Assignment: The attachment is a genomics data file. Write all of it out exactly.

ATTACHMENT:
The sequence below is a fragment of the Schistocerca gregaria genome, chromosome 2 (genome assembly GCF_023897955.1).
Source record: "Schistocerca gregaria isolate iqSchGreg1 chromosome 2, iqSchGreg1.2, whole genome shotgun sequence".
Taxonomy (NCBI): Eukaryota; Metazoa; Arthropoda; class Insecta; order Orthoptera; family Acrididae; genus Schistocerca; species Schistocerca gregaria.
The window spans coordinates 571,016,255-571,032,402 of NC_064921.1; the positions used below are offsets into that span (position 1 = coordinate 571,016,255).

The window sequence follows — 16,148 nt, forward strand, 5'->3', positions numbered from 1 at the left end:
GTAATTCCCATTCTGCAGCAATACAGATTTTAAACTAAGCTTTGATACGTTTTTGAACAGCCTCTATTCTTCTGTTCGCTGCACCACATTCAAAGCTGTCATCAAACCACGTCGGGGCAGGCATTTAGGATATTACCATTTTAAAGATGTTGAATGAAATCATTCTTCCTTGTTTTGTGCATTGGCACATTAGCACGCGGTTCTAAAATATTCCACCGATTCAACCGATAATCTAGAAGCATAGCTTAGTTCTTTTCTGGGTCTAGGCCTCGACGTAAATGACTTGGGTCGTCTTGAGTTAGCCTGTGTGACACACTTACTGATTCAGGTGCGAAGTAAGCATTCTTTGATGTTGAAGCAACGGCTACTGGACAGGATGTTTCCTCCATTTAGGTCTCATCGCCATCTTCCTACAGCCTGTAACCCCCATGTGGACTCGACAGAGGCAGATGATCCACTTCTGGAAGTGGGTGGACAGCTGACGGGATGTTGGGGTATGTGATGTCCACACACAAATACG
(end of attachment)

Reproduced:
The sequence below is a fragment of the Schistocerca gregaria genome, chromosome 2 (genome assembly GCF_023897955.1).
Source record: "Schistocerca gregaria isolate iqSchGreg1 chromosome 2, iqSchGreg1.2, whole genome shotgun sequence".
Taxonomy (NCBI): Eukaryota; Metazoa; Arthropoda; class Insecta; order Orthoptera; family Acrididae; genus Schistocerca; species Schistocerca gregaria.
The window spans coordinates 571,016,255-571,032,402 of NC_064921.1; the positions used below are offsets into that span (position 1 = coordinate 571,016,255).

The window sequence follows — 16,148 nt, forward strand, 5'->3', positions numbered from 1 at the left end:
GTAATTCCCATTCTGCAGCAATACAGATTTTAAACTAAGCTTTGATACGTTTTTGAACAGCCTCTATTCTTCTGTTCGCTGCACCACATTCAAAGCTGTCATCAAACCACGTCGGGGCAGGCATTTAGGATATTACCATTTTAAAGATGTTGAATGAAATCATTCTTCCTTGTTTTGTGCATTGGCACATTAGCACGCGGTTCTAAAATATTCCACCGATTCAACCGATAATCTAGAAGCATAGCTTAGTTCTTTTCTGGGTCTAGGCCTCGACGTAAATGACTTGGGTCGTCTTGAGTTAGCCTGTGTGACACACTTACTGATTCAGGTGCGAAGTAAGCATTCTTTGATGTTGAAGCAACGGCTACTGGACAGGATGTTTCCTCCATTTAGGTCTCATCGCCATCTTCCTACAGCCTGTAACCCCCATGTGGACTCGACAGAGGCAGATGATCCACTTCTGGAAGTGGGTGGACAGCTGACGGGATGTTGGGGTATGTGATGTCCACACACAAATACG